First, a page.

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5 Stocks You Shouldn’t Touch in a Wobbly Market

Some stocks always need a tailwind and a bullish undertow to perform up to their potential

Although most investors innately understand what’s going on now is just a little bearish volatility, that still doesn’t mean they — or you — want to be on the wrong side of a short-term selloff.

Simultaneously, most investors also know some stocks are more vulnerable than others when the masses are experiencing a temporary freakout moment.

But which stocks are most subject to steep plunges should the market’s condition continue to deteriorate? There’s no set rule about which tickers are the first to fall the farthest when the whole shebang is unraveling. However, these five stocks are likely to get hit the hardest should the broad market starts to take on water again this time around.

Just keep in mind that not every stock on this list is a bad stock. While some face problems with earnings results and corporate performance, some just have an issue with perception, and ultimately could be long-term buying opportunities on any pullbacks. Timing is everything.

So, in no particular order …

LinkedIn (LNKD)

While LinkedIn (LNKD) should have nothing left to prove when it comes to long-term staying power, traders still tend not to trust the social/professional networking name when the market sours. That might be because if a short-term setback for the market ends up being an omen of a long-term economic lull, the job posting feature at LinkedIn — the company’s bread and butter — will become relatively useless.

The assumption isn’t necessarily an accurate one about LNKD, mind you. But it doesn’t matter. These are dots that some investors are going to connect in their heads simply because the logic is simple and easy to embrace.

Seagate Technology (STX)

The good news is, when the market is in rally mode, Seagate Technology (STX) is almost always leading that charge. The bad news is, whenever the market is falling, STX stock is leading that charge too. Volatility is a two-edged sword.

Not that there aren’t higher-beta stocks out there than STX stock, but there aren’t too many. Seagate Technology boasts a beta score of a whopping 2.48, which means whatever the S&P 500 is doing at any given time, STX is doing it 2.48 times faster or more intensely (and Seagate has more than verified this relationship in recent years).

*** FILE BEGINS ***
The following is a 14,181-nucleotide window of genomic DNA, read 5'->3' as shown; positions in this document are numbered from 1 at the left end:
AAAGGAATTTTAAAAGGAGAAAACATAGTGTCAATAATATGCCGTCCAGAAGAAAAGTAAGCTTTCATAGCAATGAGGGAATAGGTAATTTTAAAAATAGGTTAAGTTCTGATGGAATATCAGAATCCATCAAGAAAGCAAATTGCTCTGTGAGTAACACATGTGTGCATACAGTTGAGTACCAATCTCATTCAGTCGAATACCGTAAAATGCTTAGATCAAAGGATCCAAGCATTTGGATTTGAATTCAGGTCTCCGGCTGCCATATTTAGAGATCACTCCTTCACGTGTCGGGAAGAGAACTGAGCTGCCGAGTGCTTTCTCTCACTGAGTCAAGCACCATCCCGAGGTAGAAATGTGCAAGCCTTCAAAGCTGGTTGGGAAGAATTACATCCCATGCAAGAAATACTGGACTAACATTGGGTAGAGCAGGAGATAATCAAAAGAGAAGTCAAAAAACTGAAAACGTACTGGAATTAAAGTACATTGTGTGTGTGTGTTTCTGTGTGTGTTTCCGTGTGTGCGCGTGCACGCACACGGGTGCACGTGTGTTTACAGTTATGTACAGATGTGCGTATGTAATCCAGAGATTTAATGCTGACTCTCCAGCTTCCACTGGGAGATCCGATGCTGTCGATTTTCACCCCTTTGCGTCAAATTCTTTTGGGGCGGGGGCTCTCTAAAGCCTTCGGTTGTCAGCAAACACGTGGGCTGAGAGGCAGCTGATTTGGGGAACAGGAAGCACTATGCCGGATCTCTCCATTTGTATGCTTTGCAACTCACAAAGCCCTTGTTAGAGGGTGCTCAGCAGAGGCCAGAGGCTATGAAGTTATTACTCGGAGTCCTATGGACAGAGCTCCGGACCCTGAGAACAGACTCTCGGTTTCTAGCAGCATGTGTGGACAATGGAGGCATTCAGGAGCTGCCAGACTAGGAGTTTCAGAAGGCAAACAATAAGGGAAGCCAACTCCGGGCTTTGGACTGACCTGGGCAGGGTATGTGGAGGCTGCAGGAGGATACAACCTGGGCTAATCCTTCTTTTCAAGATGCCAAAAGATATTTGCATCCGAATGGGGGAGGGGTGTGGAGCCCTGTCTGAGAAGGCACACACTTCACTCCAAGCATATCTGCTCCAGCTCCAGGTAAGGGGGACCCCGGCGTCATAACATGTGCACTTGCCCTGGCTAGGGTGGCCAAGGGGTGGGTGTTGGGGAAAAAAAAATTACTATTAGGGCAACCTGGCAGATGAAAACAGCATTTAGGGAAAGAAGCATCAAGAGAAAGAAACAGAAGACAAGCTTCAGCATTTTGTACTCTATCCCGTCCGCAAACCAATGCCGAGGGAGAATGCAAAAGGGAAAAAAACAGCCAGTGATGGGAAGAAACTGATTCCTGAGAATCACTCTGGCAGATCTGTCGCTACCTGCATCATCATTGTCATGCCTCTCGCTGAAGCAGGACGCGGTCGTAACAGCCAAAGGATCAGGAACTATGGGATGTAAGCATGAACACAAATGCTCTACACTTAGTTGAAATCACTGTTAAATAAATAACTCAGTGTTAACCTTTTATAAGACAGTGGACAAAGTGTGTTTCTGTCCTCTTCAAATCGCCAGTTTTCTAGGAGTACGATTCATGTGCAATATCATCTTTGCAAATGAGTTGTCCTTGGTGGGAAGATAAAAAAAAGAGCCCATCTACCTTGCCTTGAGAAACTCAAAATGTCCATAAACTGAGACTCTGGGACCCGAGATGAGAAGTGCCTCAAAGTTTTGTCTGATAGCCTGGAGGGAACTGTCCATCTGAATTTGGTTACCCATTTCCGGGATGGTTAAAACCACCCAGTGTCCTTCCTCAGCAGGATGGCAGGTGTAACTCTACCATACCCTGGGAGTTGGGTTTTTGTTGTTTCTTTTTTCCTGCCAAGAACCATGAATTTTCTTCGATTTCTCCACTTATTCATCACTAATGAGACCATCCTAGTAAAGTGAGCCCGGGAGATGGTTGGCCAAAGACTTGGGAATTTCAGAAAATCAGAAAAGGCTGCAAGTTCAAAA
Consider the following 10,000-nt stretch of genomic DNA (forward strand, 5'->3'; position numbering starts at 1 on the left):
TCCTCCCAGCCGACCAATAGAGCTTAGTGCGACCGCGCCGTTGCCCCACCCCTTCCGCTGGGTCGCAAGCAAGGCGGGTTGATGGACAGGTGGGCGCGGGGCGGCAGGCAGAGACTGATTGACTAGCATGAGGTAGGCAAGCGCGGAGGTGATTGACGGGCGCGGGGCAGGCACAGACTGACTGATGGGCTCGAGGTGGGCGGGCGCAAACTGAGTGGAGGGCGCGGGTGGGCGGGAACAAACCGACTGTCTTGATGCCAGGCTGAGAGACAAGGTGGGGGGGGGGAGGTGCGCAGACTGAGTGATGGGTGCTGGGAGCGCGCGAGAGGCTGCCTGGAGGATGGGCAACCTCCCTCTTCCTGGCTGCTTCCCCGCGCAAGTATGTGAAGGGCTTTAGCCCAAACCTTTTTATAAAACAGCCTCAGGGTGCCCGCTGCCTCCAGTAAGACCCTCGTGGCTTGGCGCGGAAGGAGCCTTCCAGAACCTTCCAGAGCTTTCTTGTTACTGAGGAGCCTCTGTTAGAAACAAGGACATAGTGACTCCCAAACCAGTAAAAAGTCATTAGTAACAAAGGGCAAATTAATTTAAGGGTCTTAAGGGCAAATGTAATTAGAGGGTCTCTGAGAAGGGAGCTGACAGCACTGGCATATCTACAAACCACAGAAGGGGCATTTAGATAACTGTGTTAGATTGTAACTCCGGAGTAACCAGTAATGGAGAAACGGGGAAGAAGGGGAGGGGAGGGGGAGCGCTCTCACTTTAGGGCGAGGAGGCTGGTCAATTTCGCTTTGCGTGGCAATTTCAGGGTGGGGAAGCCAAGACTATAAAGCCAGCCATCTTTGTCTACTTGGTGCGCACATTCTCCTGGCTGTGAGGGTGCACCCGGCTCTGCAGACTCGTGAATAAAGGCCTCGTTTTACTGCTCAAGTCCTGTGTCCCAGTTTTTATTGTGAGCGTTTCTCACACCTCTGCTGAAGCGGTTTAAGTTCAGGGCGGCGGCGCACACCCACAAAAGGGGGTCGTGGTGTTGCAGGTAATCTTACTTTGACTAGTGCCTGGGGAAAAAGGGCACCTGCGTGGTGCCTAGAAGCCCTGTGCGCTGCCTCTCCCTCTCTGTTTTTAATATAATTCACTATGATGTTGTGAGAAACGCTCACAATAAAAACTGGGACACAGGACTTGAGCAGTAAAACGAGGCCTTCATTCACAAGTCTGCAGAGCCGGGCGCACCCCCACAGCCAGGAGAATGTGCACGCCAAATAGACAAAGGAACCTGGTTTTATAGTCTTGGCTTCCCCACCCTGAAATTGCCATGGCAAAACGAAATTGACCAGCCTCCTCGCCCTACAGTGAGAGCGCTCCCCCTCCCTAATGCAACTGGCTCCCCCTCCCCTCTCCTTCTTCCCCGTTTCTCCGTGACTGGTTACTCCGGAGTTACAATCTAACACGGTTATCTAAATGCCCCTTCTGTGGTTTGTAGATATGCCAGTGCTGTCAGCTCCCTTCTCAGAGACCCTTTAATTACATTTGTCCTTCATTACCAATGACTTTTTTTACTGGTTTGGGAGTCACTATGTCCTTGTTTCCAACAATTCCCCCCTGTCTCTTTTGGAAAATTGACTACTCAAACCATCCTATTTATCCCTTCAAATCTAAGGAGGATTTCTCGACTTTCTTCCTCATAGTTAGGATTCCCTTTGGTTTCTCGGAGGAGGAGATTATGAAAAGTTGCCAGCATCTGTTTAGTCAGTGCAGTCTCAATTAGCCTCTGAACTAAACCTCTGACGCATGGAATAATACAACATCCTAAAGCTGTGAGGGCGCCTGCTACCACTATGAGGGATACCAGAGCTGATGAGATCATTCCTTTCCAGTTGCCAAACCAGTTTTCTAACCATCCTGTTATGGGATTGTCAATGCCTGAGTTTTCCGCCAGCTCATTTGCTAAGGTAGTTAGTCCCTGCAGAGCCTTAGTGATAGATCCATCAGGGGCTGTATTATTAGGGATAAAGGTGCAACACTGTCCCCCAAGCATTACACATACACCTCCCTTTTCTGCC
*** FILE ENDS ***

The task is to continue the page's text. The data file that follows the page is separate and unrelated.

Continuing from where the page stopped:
That’s fine as long as the broad market’s in bullish mode. That’s just too much risk when the market is on shaky ground, though.

Disney (DIS)

If there’s any stock out there that’s owned predominantly because the investor is also a consumer of the company’s product, Disney(DIS) likely tops that list. At one point — when paper stock certificates of DIS stock were still issued — it was the most purchased stock solely for gift-giving and display purposes. It was deemed to be art as much as it was an investment.

Point being, a lot of people tend to own Disney for all the wrong reasons.

Being a little on the naive and undisciplined side (whether for art purposes or not), many of these owners may be quick to dump it at the first sign of trouble, even if that trouble is nothing more than a short-lived stumble.

Intel (INTC)

Similar to LinkedIn, investors generally presume that times are good for Intel (INTC) when the economy is humming and the broad market is rising. Conversely, if stocks are tanking, it’s easy to assume Intel — one of the lynchpins of most technology we all use everyday — is leading the charge lower.

The data completely says otherwise, of course. A simple look at recent results reveals that Intel posted declining revenue and earnings in fiscal 2012 and then again in fiscal 2013 despite a strong market and a strong economy.

If INTC can’t do well when times are good, traders are quick to conclude there’s no way the stock’s worth owning if doubts anywhere are starting to rise.

Amazon.com (AMZN)

This is only a recent phenomenon, as Amazon.com (AMZN) at one time not so long ago was a perpetual market darling, attracting buyers even when stocks as a whole were wobbly. The sentiment tide has turned against Amazon, however, and a company that could do no wrong then can now do very little right.

Fair or not, if AMZN stock can’t perform well in a bullish environment (as has been the the case in 2014 — it’s down 22% while the Nasdaq is still up a bit for the year), it sure as heck isn’t going to be seen as a must-have name in an environment that’s not bullish.